Experts.  What are best and worst practices in managing experts?  Also, are there any innovations in managing costs generally?  In antitrust cases, what types of experts are used in class certification — is it always economists?

Managing experts in antitrust cases means quality and cost control.  Lead counsel needs to take responsibility for both.  That will require him or her to interview candidates in order to make judgments about their suitability for the subject matter and their skill at giving persuasive testimony at hearings and trial; to minimize duplication of effort; to require each expert to do, or closely supervise, the grunt work; to monitor billings; and to encourage concise reports, which cost less and avoid errors.

Experts generally work on an hourly basis, but many will take on discrete projects for flat fees.  The flatness of the fee tends to lower costs.  Chances to negotiate flat fees present themselves most often at the start of a case.  You should at all events require a budget.  You should also consider agreeing with the other side not to depose any expert who submits a report that fully covers all opinions.

Economists account for most of the experts who work on antitrust cases.  Econometricians and statisticians come in second, usually either to support or rebut opinions of economics experts or to present their own opinions on damages.  Industry experts may also prove necessary to provide building blocks for the opinions of an economist or econometrician/statistician.

Certification decision. What makes certification easier in some cases and harder in others?  In your opinion, what is the most significant recent class certification decision?

Certification comes easier in per se cases, particularly price-fixing cases.  That happens mainly because you don’t have to prove the building blocks of market power – including relevant geographic and product markets, defendant’s share of the relevant market, and market dynamics.  Monopolization cases, and rule of reason cases under section 1, involve a lot more economics and econometrics and therefore pose much greater risks for the plaintiff.

Several cases qualify for consideration as the most significant one for class certification in recent years.  They include:

  • Hydrogen Peroxide, IPO, and New Motor Vehicles[13] for making clear that Eisen[14] no longer bars, if it ever did bar, weighing of a merits question so long as the issue somehow overlaps with or relates to a Rule 23 requirement.
  • Schleicher v. Wendt[15] for refusing to require plaintiffs to go beyond pleading a claim element (loss causation) despite defendants’ argument that certification analysis must address plaintiffs’ ability to prove the element at trial and Archdiocese of Milwaukee Supporting Fund, Inc. v. Halliburton Co.[16] for requiring the opposite.[17]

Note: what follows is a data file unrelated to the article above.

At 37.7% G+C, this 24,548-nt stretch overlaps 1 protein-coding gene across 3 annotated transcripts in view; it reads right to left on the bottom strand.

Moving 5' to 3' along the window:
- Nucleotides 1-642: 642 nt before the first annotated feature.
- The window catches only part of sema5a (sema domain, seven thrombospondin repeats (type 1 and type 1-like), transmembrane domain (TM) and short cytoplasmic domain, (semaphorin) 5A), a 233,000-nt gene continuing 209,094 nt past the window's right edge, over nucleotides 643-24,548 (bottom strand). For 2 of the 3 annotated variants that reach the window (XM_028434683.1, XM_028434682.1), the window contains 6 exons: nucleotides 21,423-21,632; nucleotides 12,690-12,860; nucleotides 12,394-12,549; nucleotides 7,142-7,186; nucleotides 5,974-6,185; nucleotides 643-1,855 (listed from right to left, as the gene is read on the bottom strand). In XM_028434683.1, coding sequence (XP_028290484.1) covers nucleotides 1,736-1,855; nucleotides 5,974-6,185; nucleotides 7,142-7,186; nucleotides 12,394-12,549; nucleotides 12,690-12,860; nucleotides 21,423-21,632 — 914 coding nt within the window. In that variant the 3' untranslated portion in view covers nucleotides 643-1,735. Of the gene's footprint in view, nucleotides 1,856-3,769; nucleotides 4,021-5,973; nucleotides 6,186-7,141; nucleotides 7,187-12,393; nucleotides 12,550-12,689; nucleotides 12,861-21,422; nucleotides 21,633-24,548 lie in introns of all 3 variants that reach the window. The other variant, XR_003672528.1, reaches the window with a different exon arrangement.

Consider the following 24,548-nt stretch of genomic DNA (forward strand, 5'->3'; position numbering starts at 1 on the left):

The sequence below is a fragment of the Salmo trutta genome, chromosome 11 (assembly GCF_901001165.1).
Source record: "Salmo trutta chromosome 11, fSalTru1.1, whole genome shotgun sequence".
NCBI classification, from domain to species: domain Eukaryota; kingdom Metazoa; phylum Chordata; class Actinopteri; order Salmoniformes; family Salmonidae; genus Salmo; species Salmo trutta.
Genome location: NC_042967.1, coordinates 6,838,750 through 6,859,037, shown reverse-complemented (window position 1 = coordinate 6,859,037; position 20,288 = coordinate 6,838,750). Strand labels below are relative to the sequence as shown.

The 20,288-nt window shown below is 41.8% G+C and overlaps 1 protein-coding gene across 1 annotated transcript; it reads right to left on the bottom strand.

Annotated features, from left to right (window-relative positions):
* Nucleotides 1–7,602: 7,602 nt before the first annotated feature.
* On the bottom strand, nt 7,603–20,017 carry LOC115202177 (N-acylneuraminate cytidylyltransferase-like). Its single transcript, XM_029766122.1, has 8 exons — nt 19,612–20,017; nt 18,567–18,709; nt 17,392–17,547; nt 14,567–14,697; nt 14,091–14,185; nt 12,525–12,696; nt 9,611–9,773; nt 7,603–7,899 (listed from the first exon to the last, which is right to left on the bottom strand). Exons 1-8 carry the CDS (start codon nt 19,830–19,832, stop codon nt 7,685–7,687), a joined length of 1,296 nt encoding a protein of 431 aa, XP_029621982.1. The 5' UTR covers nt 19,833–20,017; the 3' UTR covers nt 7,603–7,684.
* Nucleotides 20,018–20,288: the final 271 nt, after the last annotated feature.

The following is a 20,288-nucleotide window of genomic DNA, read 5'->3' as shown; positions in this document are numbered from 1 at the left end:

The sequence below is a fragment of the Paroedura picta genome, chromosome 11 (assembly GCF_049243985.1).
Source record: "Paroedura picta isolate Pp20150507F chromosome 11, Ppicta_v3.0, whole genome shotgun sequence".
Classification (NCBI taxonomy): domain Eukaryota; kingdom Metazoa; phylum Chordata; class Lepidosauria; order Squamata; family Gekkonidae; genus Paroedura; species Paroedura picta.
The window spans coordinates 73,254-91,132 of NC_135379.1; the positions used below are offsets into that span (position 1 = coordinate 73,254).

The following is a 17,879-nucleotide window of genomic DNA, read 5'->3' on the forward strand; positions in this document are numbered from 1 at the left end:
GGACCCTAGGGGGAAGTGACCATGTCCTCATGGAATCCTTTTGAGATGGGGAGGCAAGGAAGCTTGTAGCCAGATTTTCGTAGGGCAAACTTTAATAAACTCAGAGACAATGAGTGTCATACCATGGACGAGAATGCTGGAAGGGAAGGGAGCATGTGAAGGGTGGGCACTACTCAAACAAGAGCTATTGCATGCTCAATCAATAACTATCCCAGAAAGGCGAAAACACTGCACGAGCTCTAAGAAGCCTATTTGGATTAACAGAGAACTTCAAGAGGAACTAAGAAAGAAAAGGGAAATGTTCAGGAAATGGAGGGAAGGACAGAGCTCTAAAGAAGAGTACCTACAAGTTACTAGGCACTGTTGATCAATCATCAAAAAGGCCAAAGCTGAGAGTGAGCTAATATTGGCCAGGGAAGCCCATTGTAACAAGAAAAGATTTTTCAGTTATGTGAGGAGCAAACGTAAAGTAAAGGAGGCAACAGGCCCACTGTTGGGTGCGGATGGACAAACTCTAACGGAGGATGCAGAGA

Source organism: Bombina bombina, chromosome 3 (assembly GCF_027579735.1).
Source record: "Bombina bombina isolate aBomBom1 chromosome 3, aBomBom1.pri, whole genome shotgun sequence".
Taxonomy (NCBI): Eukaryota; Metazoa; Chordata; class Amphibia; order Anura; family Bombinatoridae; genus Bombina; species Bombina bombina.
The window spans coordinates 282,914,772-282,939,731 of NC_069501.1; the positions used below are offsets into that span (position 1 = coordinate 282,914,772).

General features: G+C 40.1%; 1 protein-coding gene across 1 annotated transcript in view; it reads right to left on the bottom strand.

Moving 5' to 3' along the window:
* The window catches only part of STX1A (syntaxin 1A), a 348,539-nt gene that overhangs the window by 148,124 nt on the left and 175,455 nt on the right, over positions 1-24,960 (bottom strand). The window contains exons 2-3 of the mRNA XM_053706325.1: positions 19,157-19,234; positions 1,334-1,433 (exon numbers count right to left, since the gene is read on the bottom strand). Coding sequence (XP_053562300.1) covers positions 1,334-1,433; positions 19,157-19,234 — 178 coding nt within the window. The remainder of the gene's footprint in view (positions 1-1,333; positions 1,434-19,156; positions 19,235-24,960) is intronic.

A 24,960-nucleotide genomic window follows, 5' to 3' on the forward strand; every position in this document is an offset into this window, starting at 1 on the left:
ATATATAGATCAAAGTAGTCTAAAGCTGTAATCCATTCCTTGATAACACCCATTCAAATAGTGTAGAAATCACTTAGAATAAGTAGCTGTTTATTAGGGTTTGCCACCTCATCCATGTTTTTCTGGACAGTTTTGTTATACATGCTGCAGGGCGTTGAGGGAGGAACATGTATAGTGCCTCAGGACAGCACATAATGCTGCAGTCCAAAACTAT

Appeals.  How has interlocutory review affected class certification in antitrust cases?

The possibility of a Rule 23(f) appeal increases the time and cost of certification proceedings.  The threat of reversal forces greater care by the parties and the trial judge.  The procedural and substantive guidance that courts of appeals have provided in Rule 23(f) appeals has shifted the law towards tougher certification standards.  The need to address the merits has pushed the class certification stage to at or near the end of discovery and the filing of motions for summary judgment.  The 20-page report by a single expert in favor of certification has therefore morphed into hundreds of pages by two or more experts.  Motion practice consisting of briefs and supporting expert affidavits has come to involve more and longer briefs and affidavits as well as multiple depositions, presentation of live testimony in multi-day evidentiary hearings, submission of dueling findings and conclusions, and much else.

The possibility of appeal also reduces the likelihood of early settlement.  Indeed, “early” no longer means within a year after the filing of a complaint and now signifies at least twice that.

Trials.  Many of these cases settle after the certification decision.  Are any of these cases going to trial?  Are there any lessons from cases that get to verdict?

Few, if any, antitrust class actions have gone to trial since courts of appeals started tightening the standards for certification.  You would expect even fewer would reach the trial stage due to the fact that the cost of getting them there has risen so steeply.  Worse, interlocutory review will seldom increase the defendant’s perception of risk on the merits, making Rule 23(f) almost a pure cost, with little or no benefit, from the plaintiff’s perspective.  We’ll have to see a case get to verdict before drawing any lessons.

The future.  In the future, what issues are courts most likely to struggle with?  Where is there disagreement among the circuits?  What needs to be resolved?

The sharp change in the economics of antitrust class actions implies that plaintiffs will bring fewer cases, particularly rule of reason ones, and that settlements will cost defendants less.